Pierre Gasly

Another great drive from Pierre Gasly, who continues his fine form to spearhead AlphaTauri’s bid to overhaul Alpine in the constructors’ championship. 

Although Gasly found himself behind the one-stopping Fernando Alonso and Esteban Ocon after making his second visit to the pits, a superb late charge from the Frenchman saw him battle past the pair of them in the space of two laps.

Gasly boldly dived down the inside of Ocon into Turn 1 at the start of Lap 60 and held off his compatriot on the run to Turn 4, before launching a successful attack on Alonso at Descida do Lago on the next tour. 

Over the course of the next 10 laps, Gasly pulled 10 seconds clear of the Alpines to finish seventh. 


Despite ultimately being beaten on track by its nearest competitor, Alpine came away from Brazil still clinging on to fifth in the constructors’ championship on head-to-head results. 

A two-car score with Ocon heading home Alonso in eighth ensured Alpine matched AlphaTauri’s points haul from the weekend to keep the Anglo-French squad a whisker ahead. 

P8 and P9 was realistically the maximum result Alpine could have hoped to achieve at Interlagos. 


Max Verstappen and Red Bull

A frustrating weekend in the end for Verstappen and Red Bull, who were unable to repeat their winning performance from two years ago when F1 last visited Brazil.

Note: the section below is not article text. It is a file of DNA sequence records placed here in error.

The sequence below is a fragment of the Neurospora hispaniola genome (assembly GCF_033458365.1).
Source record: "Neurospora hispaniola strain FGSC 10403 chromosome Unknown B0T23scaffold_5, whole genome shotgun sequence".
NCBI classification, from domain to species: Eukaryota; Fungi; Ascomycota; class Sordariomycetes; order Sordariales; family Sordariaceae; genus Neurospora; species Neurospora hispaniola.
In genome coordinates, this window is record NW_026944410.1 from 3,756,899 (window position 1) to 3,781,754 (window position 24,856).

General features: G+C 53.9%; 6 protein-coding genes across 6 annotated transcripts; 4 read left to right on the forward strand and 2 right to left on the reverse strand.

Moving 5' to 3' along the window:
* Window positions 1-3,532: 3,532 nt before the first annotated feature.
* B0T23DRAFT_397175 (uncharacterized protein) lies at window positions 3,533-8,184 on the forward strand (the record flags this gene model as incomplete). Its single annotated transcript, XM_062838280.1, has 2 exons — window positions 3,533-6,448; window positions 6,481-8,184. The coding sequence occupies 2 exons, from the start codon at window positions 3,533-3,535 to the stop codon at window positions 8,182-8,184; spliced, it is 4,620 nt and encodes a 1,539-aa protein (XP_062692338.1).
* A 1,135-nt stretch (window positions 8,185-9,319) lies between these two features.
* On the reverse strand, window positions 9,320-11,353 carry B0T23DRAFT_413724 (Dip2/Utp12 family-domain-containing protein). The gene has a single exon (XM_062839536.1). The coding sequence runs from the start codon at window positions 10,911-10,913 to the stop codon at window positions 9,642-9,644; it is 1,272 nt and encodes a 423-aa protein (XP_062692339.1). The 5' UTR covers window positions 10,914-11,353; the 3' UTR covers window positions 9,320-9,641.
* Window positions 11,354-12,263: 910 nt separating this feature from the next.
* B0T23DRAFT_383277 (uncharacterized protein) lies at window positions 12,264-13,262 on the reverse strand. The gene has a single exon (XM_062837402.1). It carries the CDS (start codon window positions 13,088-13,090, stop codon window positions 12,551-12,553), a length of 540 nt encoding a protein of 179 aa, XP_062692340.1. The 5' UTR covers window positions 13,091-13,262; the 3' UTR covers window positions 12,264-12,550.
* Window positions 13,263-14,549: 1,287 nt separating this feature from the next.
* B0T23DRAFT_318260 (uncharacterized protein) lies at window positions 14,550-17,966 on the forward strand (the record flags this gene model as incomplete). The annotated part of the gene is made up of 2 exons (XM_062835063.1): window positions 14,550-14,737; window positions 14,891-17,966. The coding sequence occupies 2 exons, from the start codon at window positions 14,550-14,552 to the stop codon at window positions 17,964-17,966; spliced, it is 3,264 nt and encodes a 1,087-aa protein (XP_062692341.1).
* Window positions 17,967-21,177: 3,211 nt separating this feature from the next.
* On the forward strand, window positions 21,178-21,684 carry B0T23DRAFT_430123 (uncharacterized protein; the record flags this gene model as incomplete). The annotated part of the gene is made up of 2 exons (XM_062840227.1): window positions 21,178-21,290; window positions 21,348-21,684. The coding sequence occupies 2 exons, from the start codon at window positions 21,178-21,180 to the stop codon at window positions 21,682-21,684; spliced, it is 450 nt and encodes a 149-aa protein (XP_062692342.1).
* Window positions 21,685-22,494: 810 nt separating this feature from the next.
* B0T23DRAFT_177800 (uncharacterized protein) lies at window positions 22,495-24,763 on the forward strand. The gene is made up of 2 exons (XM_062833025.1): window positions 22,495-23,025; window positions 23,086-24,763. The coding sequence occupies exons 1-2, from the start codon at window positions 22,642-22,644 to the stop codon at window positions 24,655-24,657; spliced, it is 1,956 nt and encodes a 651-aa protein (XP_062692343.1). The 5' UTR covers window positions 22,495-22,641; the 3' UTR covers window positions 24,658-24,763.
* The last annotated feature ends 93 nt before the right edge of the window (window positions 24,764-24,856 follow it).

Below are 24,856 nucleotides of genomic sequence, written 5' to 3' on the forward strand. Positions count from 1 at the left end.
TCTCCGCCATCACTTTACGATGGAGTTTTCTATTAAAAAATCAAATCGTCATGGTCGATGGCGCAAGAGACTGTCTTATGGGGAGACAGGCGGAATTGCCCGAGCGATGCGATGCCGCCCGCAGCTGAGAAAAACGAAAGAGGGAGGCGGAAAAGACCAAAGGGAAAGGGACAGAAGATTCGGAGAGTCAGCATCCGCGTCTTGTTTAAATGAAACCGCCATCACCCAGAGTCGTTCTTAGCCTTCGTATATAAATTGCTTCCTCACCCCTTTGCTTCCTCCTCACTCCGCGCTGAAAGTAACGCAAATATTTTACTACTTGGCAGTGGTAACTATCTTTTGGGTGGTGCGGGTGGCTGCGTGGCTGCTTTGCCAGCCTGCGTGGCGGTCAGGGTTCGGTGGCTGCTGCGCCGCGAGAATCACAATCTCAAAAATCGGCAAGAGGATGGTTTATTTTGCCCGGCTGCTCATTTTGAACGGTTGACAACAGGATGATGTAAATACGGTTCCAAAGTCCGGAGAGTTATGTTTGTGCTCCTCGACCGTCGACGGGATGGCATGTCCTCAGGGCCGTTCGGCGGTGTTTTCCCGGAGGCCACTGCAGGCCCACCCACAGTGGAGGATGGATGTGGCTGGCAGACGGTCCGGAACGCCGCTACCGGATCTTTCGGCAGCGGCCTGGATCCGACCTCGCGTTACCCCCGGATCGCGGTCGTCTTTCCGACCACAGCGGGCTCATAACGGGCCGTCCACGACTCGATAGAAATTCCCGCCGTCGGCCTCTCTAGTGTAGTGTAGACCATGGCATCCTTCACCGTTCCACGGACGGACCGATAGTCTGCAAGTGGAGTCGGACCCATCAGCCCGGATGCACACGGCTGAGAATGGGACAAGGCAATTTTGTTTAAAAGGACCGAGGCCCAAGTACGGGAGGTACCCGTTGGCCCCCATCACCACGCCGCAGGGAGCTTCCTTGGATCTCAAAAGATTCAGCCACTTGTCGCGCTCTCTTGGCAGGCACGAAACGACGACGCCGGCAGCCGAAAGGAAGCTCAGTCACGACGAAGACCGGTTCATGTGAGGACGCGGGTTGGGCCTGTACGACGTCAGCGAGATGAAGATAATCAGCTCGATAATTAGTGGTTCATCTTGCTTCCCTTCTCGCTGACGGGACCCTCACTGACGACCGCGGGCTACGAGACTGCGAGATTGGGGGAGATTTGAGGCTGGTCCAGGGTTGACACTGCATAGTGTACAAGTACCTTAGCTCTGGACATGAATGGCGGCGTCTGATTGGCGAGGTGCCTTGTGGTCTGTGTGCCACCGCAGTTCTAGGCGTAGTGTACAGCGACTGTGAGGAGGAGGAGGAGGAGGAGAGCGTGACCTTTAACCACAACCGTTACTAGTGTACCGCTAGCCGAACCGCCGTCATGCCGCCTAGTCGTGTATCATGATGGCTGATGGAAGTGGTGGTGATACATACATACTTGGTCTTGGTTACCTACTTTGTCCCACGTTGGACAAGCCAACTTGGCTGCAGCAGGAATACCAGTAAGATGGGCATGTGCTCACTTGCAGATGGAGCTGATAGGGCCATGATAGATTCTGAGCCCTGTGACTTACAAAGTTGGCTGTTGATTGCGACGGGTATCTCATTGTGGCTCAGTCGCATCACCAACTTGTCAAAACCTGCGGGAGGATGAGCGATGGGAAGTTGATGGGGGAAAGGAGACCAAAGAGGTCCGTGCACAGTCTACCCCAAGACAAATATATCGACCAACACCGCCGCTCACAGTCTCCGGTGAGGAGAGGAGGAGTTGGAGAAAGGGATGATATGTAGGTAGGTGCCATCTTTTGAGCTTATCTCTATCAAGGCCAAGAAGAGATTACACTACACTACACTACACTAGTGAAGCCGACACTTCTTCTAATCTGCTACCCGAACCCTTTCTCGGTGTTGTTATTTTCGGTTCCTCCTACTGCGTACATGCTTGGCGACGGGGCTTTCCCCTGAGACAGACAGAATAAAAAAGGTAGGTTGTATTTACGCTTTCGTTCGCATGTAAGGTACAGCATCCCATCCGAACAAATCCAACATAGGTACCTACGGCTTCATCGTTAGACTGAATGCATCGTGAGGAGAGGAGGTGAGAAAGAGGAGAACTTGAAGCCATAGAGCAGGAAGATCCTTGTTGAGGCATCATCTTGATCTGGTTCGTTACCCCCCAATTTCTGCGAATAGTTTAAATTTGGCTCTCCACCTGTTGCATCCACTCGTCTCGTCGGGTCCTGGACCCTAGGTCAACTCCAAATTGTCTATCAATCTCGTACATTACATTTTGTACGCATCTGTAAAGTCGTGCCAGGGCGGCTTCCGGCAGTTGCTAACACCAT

Despite inheriting pole for the sprint, Verstappen’s tardy launch cost from capitalising on Hamilton’s back-of-the-grid start. He turned in a gutsy defence against Hamilton on Sunday, but was ultimately powerless to stop his main rival from sailing past and cutting his points lead.

He still has the upper hand in the F1 title race but Verstappen would have surely been hoping for a better outcome when Hamilton was sent to the back of the grid on Saturday.

Red Bull has also fallen 11 points behind Mercedes in the F1 constructors’ championship. 


Two points from two races have left McLaren with it all to do in its fight with Ferrari over P3. 

Momentum remained with Ferrari in Brazil, with the Scuderia able to strengthen its grip on third thanks to another big points haul.